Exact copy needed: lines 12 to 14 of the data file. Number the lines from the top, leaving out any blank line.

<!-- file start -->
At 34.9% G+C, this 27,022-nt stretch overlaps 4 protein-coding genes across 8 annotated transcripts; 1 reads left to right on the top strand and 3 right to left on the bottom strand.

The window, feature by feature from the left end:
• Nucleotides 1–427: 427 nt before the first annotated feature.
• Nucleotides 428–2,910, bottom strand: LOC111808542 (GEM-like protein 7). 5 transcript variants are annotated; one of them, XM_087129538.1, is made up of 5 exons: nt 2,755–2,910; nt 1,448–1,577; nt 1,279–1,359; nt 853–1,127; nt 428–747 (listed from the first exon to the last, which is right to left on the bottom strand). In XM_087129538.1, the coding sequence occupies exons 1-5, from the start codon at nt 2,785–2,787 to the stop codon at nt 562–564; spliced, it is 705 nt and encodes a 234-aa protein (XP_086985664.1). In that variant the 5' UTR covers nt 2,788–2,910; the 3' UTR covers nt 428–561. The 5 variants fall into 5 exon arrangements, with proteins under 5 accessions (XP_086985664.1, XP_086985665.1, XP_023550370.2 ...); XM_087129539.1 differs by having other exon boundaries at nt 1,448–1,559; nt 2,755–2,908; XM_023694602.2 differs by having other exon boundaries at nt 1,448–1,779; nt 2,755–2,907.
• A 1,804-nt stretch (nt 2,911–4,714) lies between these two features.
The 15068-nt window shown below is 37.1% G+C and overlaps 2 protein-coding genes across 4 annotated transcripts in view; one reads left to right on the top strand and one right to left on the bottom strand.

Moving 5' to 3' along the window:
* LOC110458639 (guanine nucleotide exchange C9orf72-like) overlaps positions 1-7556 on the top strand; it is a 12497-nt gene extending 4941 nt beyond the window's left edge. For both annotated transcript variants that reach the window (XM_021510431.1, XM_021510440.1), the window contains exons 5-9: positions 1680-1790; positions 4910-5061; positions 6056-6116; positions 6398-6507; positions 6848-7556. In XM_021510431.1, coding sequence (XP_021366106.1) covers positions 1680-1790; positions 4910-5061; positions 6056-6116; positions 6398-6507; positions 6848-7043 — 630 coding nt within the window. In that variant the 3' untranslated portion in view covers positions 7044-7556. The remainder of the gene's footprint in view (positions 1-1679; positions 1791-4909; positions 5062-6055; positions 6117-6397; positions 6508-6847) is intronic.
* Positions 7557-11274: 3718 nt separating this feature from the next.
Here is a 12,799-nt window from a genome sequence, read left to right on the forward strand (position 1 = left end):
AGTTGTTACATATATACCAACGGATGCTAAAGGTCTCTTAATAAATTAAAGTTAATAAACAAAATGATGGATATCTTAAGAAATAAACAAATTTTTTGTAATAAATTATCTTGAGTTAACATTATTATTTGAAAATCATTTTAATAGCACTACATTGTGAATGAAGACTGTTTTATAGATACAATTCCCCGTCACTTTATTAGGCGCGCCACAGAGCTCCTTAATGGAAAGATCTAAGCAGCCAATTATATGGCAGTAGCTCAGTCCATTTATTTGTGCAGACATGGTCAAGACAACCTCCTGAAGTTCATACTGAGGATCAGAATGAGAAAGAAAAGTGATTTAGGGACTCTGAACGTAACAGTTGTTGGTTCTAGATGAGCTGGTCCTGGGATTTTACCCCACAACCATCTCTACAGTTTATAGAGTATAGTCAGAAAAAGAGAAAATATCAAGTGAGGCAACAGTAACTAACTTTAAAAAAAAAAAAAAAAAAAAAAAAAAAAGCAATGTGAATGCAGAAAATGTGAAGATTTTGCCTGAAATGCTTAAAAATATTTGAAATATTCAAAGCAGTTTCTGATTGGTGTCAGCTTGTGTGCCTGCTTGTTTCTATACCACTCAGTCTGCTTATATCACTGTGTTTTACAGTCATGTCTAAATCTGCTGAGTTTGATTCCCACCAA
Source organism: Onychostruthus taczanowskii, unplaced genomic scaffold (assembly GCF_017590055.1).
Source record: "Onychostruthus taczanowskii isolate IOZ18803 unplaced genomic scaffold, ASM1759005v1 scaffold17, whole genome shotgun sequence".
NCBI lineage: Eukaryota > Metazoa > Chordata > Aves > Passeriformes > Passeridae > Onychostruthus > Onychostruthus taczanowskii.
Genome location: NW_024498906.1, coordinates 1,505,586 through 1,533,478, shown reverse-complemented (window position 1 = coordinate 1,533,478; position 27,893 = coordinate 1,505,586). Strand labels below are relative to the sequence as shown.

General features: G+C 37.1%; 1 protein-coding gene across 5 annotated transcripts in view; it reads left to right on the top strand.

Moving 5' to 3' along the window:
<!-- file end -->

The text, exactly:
Source organism: Onychostruthus taczanowskii, unplaced genomic scaffold (assembly GCF_017590055.1).
Source record: "Onychostruthus taczanowskii isolate IOZ18803 unplaced genomic scaffold, ASM1759005v1 scaffold17, whole genome shotgun sequence".
NCBI lineage: Eukaryota > Metazoa > Chordata > Aves > Passeriformes > Passeridae > Onychostruthus > Onychostruthus taczanowskii.